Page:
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  • Nuclear air sampling aircraft on display at Patrick AFB

    The aircraft that performs atmospheric sampling for the Air Force Technical Applications Center was on display for invited guests to get a glimpse into how AFTAC personnel perform their nuclear treaty monitoring mission. Based out of Offutt AFB, Neb., the WC-135 Constant Phoenix routinely conducts air sampling missions over the Pacific Ocean, Bay of Bengal, Mediterranean, Polar Regions, Indian Ocean, and off the coasts of South America and Africa in support of the Limited Test Ban Treaty of 1963.
  • 709th SPTS revamps transportation process

    The 709th Support Squadron here streamlined its transportation and shipping operations to more efficiently manage its fleet of vehicles and cargo shipments.
  • A1C with Ph.D. lands job at nuclear treaty monitoring center

    It’s not often you see those three-letter titles – A1C and Ph.D. – used to refer to the same person. As a matter of fact, only one-hundredth of one percent of the Air Force’s enlisted force from E-1 through E-9 possess a doctor of philosophy degree – that’s just 33 Airmen out of 259,190 currently on active duty.Yet one woman with a doctorate in
  • COMMENTARY: Our Cardboard Christmas Tree

    Holidays are tough for me. I used to love Thanksgiving and Christmas, but some difficult times fell upon my family and I found myself separated from the joy I once knew. Maybe you find this season difficult as well, or maybe you are a sucker for Hallmark-esque Christmas tearjerkers like me my wife. Either way, I’d like to share a little story about how my hardened heart found some healing after great tragedy.
  • COMMENTARY: Leadership in a Selfie Culture

    Almost everywhere you look on a military installation, you see photos of the chain of command proudly displayed on the walls. These men and women are seen as leaders within the profession of arms. But what can you really tell from their portrait? And, what should the portrait of a leader look like? Wait -- some of you might want to hold off and put your phone away. Your selfies are not necessarily the answer to the second question.
  • Air Force Chief Scientist pays visit to treaty monitoring center

    The Chief Scientist of the Air Force paid a visit to the Department of Defense’s sole nuclear treaty monitoring center recently to meet with senior leaders and attend the center’s annual Research and Development Roadmap Forum. Dr. Richard J. Joseph was one of 169 mission partners and community stakeholders who attended the Air Force Technical Applications Center’s annual forum, which was designed to focus on AFTAC’s multi-faceted, global mission.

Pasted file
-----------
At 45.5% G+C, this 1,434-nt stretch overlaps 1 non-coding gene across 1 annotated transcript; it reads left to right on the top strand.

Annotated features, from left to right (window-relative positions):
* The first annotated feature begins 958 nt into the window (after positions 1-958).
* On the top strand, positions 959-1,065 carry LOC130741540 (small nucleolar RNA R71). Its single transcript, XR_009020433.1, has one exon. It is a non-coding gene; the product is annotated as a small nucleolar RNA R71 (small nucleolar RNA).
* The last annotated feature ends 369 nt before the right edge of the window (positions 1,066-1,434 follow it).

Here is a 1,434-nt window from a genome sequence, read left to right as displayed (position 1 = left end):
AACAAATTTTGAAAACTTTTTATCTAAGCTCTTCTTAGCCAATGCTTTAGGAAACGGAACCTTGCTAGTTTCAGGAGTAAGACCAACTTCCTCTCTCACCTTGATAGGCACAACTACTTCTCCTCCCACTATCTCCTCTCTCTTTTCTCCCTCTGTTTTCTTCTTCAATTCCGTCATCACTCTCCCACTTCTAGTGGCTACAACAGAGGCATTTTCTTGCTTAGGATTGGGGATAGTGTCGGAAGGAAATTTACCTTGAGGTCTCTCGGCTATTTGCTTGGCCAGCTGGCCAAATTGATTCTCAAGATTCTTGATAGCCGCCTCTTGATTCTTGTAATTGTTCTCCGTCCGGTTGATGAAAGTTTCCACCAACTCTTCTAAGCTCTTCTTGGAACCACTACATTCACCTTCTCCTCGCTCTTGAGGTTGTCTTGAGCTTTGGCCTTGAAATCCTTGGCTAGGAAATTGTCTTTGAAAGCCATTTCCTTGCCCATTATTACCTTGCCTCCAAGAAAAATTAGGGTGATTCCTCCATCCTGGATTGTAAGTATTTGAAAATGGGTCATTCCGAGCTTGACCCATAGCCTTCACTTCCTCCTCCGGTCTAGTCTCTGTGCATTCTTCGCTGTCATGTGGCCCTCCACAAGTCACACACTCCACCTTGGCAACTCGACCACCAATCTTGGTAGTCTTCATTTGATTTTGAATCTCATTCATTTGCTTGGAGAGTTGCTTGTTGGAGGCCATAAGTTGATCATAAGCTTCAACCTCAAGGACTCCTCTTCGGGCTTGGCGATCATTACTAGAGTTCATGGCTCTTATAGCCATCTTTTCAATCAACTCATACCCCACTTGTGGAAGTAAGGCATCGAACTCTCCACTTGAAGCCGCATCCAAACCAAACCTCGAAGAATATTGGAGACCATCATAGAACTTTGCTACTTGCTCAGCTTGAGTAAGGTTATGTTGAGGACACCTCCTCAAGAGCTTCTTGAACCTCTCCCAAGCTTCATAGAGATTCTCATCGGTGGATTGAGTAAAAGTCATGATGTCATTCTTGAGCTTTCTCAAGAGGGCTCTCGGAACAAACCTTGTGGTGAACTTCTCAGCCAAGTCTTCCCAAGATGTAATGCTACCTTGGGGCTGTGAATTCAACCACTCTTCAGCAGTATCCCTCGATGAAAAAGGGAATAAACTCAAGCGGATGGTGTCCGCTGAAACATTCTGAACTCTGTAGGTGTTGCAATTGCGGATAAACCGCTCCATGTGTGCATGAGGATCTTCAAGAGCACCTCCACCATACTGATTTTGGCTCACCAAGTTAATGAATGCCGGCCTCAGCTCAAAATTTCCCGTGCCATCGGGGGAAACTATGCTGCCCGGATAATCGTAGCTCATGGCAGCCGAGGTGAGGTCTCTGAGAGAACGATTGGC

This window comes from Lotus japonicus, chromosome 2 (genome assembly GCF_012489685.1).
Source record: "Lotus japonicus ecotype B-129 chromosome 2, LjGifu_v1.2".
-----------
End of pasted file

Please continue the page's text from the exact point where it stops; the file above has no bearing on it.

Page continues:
• Chemist at AFTAC earns award from national Hispanic organization

    A scientist at the Air Force Radiochemistry Laboratory here was selected to receive the Meritorious Service Award from National Image, Inc. A chemist in the Air Force Technical Applications Center’s Ciambrone Radiochemistry Lab, earned the award for “fostering an innovative and harmonic environment between the military and the Hispanic-American civilian community.” As one of two lead technicians in AFTAC’s world-class clean room, she safely processed nuclear samples for the International Atomic Energy Agency in an effort to combat nuclear weapons proliferation. She is responsible for analyzing and identifying radiological and nuclear debris from foreign nuclear explosions in support of national security requirements.
  • eFAILution Wall: Failure + Learning = Successful Evolution

    In 2013, AFTAC formed an Innovation Lab to find ways to improve and accomplish their mission by developing concepts and technologies faster and cheaper. But the number one reason for establishing the lab was to enable innovators within the center to take calculated risks and evolve from failure to achieve success. From that concept grew the center’s “eFAILution” wall – a prominent centerpiece of projects displayed on the wall that didn’t quite make the grade. It’s what lab personnel describe as “…a lineage of success born of failure…” and their central message is simple: continue to learn and evolve from your mistakes.
  • Breaking the STEM mold, one woman at a time

    In 1976, esteemed historian and author Laurel Thatcher Ulrich wrote a book entitled, “Well-Behaved Women Seldom Make History.” The premise of her work was to shine a light on famous women throughout history who challenged the way things were done. While the title may seem to be a modern-day rallying cry for women to go out and break the rules through misbehavior, that was not the premise of her message. Ulrich’s emphasis was to encourage women to do more – to break with convention, make a mark on history and prove that ordinary people, including women, can have a lasting impact on the world by doing the unexpected.
  • Cop for a Day: AFTAC Airmen learn role of base Security Forces

    Members of the Air Force Technical Applications Center here spent a day with Airmen of the 45th Security Forces Squadron to learn more about the law enforcement officers who patrol and protect the installation and its most critical resource: the people. Eighteen military and civilian personnel of AFTAC’s 21st Surveillance Squadron teamed up with cops July 30 to get an up-close-and-personal look into how base law enforcement trains in shoot/no-shoot scenarios and to experience what it feels like to be stunned by a Taser.
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